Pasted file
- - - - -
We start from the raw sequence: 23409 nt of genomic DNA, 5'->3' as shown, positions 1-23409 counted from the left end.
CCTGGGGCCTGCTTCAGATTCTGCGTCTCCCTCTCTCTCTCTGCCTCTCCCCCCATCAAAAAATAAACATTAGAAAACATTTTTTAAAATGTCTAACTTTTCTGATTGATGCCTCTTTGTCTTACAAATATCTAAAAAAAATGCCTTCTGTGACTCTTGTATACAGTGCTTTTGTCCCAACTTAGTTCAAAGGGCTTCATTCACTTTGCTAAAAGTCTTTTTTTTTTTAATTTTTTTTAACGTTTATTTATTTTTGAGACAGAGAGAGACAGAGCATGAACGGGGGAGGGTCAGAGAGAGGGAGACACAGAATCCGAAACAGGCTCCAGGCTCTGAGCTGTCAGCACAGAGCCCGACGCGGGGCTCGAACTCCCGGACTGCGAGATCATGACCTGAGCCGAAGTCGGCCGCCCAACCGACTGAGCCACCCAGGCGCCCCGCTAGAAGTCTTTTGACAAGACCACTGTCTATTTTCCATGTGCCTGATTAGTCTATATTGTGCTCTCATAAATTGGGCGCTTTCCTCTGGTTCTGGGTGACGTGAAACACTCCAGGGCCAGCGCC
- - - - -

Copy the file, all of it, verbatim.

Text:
We start from the raw sequence: 23409 nt of genomic DNA, 5'->3' as shown, positions 1-23409 counted from the left end.
CCTGGGGCCTGCTTCAGATTCTGCGTCTCCCTCTCTCTCTCTGCCTCTCCCCCCATCAAAAAATAAACATTAGAAAACATTTTTTAAAATGTCTAACTTTTCTGATTGATGCCTCTTTGTCTTACAAATATCTAAAAAAAATGCCTTCTGTGACTCTTGTATACAGTGCTTTTGTCCCAACTTAGTTCAAAGGGCTTCATTCACTTTGCTAAAAGTCTTTTTTTTTTTAATTTTTTTTAACGTTTATTTATTTTTGAGACAGAGAGAGACAGAGCATGAACGGGGGAGGGTCAGAGAGAGGGAGACACAGAATCCGAAACAGGCTCCAGGCTCTGAGCTGTCAGCACAGAGCCCGACGCGGGGCTCGAACTCCCGGACTGCGAGATCATGACCTGAGCCGAAGTCGGCCGCCCAACCGACTGAGCCACCCAGGCGCCCCGCTAGAAGTCTTTTGACAAGACCACTGTCTATTTTCCATGTGCCTGATTAGTCTATATTGTGCTCTCATAAATTGGGCGCTTTCCTCTGGTTCTGGGTGACGTGAAACACTCCAGGGCCAGCGCC